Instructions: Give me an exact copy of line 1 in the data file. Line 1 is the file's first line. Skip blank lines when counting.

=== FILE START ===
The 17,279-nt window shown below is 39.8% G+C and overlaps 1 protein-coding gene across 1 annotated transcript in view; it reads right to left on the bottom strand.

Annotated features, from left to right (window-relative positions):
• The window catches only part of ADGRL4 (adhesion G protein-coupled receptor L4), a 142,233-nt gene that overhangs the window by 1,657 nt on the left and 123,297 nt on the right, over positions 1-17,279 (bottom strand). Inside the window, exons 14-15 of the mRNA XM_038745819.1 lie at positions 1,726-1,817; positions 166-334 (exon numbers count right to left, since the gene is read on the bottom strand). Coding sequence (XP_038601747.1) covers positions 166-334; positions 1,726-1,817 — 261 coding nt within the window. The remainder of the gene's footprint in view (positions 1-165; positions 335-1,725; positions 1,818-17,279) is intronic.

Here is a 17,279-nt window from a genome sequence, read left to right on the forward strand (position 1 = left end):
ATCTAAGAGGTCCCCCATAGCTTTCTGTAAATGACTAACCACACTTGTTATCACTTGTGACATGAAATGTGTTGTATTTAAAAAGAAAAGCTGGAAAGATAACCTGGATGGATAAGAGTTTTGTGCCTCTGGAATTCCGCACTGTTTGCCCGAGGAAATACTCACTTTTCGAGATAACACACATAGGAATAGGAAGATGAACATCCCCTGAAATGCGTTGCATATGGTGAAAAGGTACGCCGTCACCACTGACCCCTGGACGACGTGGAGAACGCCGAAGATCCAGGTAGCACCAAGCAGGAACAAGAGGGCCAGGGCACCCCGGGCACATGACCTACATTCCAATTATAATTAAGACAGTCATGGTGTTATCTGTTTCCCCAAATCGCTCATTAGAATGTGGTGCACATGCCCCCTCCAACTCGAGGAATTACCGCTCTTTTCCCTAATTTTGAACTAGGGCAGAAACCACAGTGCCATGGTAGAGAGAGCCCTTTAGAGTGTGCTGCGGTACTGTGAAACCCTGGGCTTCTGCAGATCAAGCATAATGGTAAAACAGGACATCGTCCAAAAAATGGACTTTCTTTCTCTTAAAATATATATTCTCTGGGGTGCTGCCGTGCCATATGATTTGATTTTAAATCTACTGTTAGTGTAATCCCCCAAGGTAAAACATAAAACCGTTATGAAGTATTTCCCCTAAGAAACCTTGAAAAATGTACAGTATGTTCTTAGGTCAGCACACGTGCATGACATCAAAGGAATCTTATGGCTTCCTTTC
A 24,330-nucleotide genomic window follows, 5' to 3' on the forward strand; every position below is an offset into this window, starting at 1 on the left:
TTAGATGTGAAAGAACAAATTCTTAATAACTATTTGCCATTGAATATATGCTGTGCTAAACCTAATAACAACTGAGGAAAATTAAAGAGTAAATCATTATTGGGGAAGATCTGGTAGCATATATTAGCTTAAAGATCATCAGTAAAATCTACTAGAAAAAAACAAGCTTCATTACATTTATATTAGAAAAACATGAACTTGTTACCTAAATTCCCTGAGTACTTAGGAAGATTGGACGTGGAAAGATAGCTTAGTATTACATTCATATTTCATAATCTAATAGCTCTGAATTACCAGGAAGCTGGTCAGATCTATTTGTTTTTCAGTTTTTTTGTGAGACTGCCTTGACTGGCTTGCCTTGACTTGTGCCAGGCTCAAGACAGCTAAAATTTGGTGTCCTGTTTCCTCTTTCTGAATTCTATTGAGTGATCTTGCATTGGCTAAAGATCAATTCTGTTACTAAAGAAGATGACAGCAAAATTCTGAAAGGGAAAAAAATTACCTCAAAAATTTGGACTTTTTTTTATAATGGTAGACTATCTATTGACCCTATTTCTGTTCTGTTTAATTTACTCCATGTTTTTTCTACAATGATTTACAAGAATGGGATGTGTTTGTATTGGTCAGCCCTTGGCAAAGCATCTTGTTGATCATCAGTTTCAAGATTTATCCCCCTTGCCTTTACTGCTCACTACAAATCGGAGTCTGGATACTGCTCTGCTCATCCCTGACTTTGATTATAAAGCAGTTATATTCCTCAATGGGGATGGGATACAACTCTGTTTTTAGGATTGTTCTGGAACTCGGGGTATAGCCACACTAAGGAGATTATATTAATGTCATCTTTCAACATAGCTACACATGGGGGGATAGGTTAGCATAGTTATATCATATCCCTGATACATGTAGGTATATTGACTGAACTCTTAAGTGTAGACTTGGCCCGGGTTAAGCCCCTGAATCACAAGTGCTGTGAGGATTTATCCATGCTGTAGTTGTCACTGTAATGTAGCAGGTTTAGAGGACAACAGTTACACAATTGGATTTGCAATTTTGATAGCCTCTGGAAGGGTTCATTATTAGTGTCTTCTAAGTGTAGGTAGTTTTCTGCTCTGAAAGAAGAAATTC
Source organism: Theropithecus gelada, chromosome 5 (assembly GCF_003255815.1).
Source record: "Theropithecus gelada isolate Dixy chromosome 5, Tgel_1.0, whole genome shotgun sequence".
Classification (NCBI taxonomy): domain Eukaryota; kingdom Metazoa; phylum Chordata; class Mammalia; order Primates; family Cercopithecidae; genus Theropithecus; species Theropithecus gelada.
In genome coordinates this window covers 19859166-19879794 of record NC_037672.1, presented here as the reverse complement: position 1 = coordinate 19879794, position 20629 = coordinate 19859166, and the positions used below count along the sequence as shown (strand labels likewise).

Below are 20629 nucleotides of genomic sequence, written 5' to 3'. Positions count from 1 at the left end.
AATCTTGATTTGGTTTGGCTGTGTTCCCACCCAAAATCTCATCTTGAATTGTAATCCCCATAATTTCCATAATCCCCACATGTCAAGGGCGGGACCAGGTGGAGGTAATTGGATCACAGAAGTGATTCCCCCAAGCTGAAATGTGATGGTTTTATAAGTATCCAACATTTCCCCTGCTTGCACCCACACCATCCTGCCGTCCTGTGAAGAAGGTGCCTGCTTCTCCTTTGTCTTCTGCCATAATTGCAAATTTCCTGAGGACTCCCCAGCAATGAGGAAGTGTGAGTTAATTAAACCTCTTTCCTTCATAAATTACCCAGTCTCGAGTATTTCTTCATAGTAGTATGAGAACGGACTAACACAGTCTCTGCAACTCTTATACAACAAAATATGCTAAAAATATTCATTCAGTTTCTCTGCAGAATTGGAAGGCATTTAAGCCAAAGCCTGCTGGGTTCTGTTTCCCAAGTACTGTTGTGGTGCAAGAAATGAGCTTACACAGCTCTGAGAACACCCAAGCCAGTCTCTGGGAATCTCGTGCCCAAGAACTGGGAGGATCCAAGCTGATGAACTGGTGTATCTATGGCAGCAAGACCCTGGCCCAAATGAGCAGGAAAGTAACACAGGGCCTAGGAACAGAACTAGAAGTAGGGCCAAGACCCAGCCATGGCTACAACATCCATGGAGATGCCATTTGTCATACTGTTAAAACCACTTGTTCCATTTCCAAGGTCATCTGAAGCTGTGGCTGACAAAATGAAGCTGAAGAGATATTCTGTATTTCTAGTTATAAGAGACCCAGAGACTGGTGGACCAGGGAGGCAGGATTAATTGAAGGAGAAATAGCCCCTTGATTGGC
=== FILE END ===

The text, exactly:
The 17,279-nt window shown below is 39.8% G+C and overlaps 1 protein-coding gene across 1 annotated transcript in view; it reads right to left on the bottom strand.